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World News

WITNESS: Haiti: do journalists help in disasters?

Andrew Cawthorne is Reuters’ bureau chief for the Andean region and lives in Caracas. He has been a correspondent with Reuters since 1992, and has been based in Panama, Venezuela, Peru, Cuba, Britain, and most recently in Kenya as the East Africa bureau chief. He is married and has two children.

A journalist sleeps as another gets ready to work at the Villa Creolle hotel in Port-au-Prince January 22, 2010. REUTERS/Eliana Aponte

In the following story, Andrew describes reporting on the earthquake in Haiti and the question many foreign correspondents face when covering disasters: do they help, or do they just get in the way?

PORT-AU-PRINCE (Reuters) - “Can you help?”.

“Oh ... maybe the American soldiers or the Red Cross up there can.”

“No, can YOU help? I need YOU to help my baby.”

The Haitian woman carrying the wounded, feverish child caught me off guard during some interviews with earthquake survivors in a refugee camp.

Looking me in the eye, with dignified insistence, she posed the question that has wormed away uncomfortably at foreign correspondents for generations: can we help?

Sometimes, as in Haiti during the dark days since the January 12 disaster, the chronicler cannot avoid being participant, however much he or she wants the notebook or camera to be a shield.

This baby’s face was so covered with cuts, pus and sores that it was hard to look. Around him, in the same camp, were 50,000 other refugees.

Beyond them in myriad other camps were hundreds of thousands more: homeless, hungry and hurt by the earthquake. Not, though, to be treated as objects of pity: many were carrying out acts of heroism the likes of which we weedy hacks would never be capable.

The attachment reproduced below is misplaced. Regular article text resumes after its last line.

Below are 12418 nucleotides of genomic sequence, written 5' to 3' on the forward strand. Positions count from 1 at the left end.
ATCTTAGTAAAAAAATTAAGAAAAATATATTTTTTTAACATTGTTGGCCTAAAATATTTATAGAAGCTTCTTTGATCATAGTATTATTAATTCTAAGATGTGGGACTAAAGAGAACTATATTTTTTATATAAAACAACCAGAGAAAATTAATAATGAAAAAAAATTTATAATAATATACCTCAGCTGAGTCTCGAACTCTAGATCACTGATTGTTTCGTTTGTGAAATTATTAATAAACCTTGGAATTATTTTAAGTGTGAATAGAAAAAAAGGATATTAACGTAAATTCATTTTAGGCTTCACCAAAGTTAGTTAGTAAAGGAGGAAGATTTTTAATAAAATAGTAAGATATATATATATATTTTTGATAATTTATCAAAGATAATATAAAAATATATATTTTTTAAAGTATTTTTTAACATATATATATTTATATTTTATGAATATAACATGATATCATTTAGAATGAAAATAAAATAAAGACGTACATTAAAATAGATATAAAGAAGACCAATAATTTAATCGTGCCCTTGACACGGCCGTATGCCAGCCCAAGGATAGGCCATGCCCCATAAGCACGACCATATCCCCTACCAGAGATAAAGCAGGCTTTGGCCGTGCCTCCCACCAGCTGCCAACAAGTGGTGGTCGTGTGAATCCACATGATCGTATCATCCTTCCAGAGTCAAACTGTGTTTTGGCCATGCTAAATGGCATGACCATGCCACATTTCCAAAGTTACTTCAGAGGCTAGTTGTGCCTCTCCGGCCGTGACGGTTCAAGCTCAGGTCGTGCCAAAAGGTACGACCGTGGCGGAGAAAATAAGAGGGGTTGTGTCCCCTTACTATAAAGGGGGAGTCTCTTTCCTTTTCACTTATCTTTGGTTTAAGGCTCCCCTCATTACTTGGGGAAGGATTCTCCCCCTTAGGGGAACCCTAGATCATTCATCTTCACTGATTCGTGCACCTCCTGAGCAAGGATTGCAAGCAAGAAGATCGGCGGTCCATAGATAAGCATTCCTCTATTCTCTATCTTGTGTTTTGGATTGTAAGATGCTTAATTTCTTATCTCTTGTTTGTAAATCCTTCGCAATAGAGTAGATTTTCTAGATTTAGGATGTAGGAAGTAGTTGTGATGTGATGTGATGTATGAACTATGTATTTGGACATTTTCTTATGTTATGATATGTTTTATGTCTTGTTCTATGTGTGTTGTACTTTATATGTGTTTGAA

So did we help -- the hordes of us who leapt on flights and into the backs of trucks to report the disaster that put Haiti so horribly back on the world map?

Slideshow ( 5 images )

Our countless words and images surely helped galvanize the unprecedented international response. Our visits to corners of Port-au-Prince where no-one was receiving anything must have added urgency and direction to the delivery of aid.

We gave voices to the homeless, and our stories of rescues in the rubble, the solidarity of Haitians on the streets, brought a modicum of hope.

To detractors though, the media once again jumped on a tragedy to exploit the suffering, get in the way of the rescuers, and waste precious resources with the gasoline, food and water needed to keep our expensive operations going.

“ONE GOOD TURN A DAY”

And what about the long-term?

Organizations like my own keep a full-time reporter in Haiti. Joseph Guyler Delva’s home collapsed, and he has evacuated his wife and children to Canada, yet he is still reporting on his country, and will continue to do so day-in, day-out, long after the “parachute” correspondents pull out.

Despite that, media interest will dim as the days and weeks pass, just when Haiti needs the world to stick with it for the long run.

Veteran journalists from all round the world came to cover the Haiti disaster, and it was interesting to see how they handled the often unspoken question of how to help: whether to photograph or carry the wounded baby first.

A few threw themselves into the relief effort, helping transport the wounded to medical posts, doing some basic first aid, or trying to find missing parents of children.

Others hauled their consciences through by doing ‘one good turn’ each day.

Some stuck just to their trade, figuring they did not have the skills or calling to do what the many professional medics, soldiers and relief workers were there for.

Crossing the border from Haiti to the Dominican Republic, before flying home, these questions buzzed in the mind as trucks loaded with aid raced by in the opposite direction.

Any professional pride in the last week’s work seemed irrelevant, offensive almost.

Images of past assignments in Iraq, Somalia, Peru floated in and out of a sleepy and stressed mind. Hurricanes, conflicts, plane crashes, mudslides, bombings merged with the harrowing sights and smells of Port-au-Prince.

The help question burned deeper.

The baby? He received treatment, don’t worry.

Did I help? I just don’t know.

Edited by Kieran Murray

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